Bishop Wilton Gregory Weathers Numerous Storms as USCCB President
CINCINNATI—When Bishop Wilton Gregory was elected by the United States bishops
last November as president of their conference, little did he know that the
first year of his administration would be dominated by the clergy sex-abuse
crisis. But he has responded to it with faith and openness. At the Bishops’
Conference in Dallas last June, the bishops, under his leadership, drafted the
Charter for the Protection of Children and Young People.
Bishop Gregory is featured in the November cover story of St.
Anthony Messenger. Editor Pat McCloskey, O.F.M., interviewed
Bishop Gregory at his office in Belleville, Illinois, several
weeks after the groundbreaking Dallas meeting. Gregory candidly
discussed his Chicago background, his presidency and his faith
that the Church will weather the continuing scandals. After October
25, the article will be found at: AmericanCatholic.org.
Although he has achieved success and some prominence
as a bishop in the Church, Gregory was not born a Catholic. In the sixth grade,
he transferred to St. Carthage Grammar School on Chicago’s South Side. Six weeks
after meeting John Hayes and Gerard Weber, the priests in that parish, Bishop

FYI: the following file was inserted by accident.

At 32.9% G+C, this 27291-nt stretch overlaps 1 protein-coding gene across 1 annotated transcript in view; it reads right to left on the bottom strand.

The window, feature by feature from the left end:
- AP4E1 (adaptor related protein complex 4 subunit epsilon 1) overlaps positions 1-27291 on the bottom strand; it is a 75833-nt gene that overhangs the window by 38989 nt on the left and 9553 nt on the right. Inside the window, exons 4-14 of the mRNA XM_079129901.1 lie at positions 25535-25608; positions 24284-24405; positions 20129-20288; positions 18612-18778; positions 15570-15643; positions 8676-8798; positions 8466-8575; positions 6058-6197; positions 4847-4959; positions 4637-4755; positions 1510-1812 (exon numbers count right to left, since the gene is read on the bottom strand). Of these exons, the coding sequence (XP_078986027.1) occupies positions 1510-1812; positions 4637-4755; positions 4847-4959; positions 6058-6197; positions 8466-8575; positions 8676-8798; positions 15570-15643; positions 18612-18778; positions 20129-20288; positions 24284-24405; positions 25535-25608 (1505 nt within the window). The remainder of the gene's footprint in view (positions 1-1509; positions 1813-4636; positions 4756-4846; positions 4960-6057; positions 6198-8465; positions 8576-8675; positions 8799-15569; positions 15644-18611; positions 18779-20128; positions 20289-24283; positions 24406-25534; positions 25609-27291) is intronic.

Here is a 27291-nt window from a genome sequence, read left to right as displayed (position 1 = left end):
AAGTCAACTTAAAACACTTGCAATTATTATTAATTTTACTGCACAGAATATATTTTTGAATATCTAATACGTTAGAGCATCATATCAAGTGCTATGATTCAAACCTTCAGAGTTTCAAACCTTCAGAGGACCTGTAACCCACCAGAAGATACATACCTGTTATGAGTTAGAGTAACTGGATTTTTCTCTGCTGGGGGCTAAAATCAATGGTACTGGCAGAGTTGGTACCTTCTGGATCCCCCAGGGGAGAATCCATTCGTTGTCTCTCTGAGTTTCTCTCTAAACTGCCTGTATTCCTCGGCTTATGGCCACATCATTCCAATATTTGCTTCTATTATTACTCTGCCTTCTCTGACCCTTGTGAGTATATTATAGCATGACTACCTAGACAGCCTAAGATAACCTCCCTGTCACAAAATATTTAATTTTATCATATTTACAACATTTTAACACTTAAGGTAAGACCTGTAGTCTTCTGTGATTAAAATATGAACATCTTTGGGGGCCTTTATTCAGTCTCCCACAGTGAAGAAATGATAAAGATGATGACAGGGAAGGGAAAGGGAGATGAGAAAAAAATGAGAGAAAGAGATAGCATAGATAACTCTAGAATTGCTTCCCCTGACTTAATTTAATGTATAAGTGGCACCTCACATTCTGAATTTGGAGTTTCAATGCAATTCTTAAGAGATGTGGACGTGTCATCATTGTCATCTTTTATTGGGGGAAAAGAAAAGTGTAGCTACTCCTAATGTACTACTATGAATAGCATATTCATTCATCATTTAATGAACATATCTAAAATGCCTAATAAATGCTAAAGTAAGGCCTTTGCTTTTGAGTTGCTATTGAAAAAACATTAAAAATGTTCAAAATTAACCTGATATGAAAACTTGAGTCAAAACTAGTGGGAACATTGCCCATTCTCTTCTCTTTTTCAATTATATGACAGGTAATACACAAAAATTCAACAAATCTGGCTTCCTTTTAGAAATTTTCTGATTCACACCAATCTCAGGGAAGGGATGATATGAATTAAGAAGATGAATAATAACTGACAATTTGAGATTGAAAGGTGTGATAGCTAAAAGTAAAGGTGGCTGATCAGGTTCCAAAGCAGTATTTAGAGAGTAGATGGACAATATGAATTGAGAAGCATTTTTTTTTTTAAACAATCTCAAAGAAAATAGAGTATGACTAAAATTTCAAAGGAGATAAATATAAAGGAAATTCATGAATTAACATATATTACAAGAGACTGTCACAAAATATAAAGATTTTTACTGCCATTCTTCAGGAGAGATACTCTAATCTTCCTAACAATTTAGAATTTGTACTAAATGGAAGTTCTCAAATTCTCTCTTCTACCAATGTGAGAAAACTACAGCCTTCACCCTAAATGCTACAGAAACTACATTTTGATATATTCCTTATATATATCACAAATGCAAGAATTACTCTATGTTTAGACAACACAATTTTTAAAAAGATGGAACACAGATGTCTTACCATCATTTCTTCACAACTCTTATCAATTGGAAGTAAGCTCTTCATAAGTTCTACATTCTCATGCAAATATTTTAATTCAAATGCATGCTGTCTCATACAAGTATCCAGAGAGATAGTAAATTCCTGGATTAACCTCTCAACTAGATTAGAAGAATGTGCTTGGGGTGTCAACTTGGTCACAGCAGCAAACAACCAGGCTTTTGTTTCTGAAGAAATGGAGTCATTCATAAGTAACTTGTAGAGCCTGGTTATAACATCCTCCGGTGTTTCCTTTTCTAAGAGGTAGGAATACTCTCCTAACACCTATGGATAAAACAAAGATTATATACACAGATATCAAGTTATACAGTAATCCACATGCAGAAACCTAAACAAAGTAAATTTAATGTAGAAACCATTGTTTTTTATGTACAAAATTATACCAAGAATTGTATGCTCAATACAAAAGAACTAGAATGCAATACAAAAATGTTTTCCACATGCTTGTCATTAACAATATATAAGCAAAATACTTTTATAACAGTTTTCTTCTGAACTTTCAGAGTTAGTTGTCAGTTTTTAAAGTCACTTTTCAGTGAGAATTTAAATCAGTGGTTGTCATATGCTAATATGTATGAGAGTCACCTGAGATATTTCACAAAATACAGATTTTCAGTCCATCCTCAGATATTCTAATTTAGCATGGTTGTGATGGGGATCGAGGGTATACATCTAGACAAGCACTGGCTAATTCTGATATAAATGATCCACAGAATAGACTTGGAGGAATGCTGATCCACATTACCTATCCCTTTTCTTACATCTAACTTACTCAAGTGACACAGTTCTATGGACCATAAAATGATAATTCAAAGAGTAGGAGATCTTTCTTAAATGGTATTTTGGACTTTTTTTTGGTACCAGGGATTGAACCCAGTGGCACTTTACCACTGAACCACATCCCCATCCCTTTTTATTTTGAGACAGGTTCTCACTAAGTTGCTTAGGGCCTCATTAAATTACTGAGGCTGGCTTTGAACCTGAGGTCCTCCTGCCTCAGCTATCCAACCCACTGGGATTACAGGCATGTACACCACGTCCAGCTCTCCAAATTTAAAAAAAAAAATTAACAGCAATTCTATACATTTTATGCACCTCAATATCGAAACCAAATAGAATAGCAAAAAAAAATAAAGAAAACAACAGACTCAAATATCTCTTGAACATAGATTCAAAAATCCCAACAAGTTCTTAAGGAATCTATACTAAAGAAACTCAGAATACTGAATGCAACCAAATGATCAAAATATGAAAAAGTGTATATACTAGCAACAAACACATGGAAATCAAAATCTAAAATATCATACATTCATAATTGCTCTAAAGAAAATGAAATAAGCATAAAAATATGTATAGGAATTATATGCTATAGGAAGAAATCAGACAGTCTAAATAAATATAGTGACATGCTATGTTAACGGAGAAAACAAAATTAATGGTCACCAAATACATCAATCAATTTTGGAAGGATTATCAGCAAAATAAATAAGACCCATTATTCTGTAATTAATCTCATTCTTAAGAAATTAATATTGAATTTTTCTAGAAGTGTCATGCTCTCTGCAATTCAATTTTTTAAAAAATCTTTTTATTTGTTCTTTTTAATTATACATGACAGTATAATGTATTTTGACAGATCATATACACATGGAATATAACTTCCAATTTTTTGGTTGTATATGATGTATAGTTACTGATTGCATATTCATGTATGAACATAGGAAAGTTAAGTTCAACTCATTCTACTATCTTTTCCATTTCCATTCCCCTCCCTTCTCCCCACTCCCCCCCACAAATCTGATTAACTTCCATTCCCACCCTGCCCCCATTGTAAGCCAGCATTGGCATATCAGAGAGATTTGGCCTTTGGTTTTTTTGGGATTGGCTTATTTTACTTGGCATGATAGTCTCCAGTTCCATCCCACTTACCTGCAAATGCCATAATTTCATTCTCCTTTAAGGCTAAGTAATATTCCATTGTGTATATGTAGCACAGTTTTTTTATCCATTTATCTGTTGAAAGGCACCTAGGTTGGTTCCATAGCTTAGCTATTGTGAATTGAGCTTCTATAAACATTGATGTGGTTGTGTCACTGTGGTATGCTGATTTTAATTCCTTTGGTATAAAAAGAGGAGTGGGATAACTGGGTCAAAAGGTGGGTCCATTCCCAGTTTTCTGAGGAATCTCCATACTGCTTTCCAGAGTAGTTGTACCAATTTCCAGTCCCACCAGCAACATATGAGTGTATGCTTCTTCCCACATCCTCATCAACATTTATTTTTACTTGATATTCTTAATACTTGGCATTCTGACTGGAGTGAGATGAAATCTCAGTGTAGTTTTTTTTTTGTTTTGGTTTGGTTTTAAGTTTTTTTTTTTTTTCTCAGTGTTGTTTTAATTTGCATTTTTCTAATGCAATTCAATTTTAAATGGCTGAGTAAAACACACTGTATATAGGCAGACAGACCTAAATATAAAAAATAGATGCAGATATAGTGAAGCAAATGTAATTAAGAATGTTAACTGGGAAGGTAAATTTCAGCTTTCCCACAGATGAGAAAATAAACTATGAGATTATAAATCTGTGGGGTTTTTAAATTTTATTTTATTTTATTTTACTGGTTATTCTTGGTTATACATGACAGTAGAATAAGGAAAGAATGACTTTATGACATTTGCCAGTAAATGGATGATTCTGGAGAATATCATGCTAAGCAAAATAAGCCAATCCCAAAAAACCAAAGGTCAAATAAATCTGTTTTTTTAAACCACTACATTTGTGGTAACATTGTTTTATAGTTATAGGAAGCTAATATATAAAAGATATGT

Gregory wanted to become a priest himself. “I wish every kid knew a priest like
John Hayes or Gerry Weber,” he says. Bishop Gregory achieved his dream when
he was ordained in 1973.
He served three years as associate pastor at Our Lady
of Perpetual Help in Glenview, Illinois, before starting graduate studies in
liturgy. In 1980, he was assigned to his alma mater, the Archdiocese of Chicago’s
Mundelein Seminary, after completing his doctorate. But his career as a professor
would be short-lived. In 1983, he was appointed an auxiliary bishop for Chicago.
In 1990, he was elected to chair the U.S. bishops’
Committee on the Liturgy. He was installed as bishop of Belleville in 1994 and
was elected vice president of the National Conference of Catholic Bishops. Last
November, Bishop Gregory was elected president. All of these experiences would
serve him well when tackling the biggest crisis to hit the Catholic Church.
Amid the scandal, Bishop Gregory has remained
a source of calm, challenging the bishops to confront this problem squarely
and U.S. Catholics to support their endeavors. He also realizes that there is
still a great deal of understanding and healing to be done. “I think our people
are still scandalized…and it’s going to take some time for healing and for restoration
of trust and confidence,” he says.
Bishop Gregory is insistent that there be a
greater understanding among all members of the Church. “We can achieve an environment
where bishops, priests and laity work together to establish directions for dioceses,
to confront challenges that each local Church faces, to support one another
Bishop Gregory is still optimistic about the
state of the Catholic Church, despite the scandals. At this year’s World Youth
Day in Toronto, Bishop Gregory called the Church, “a worldwide community of
believers with saints and sinners.” Those causing the scandal are “not all of
the Church and not most of the Church.”
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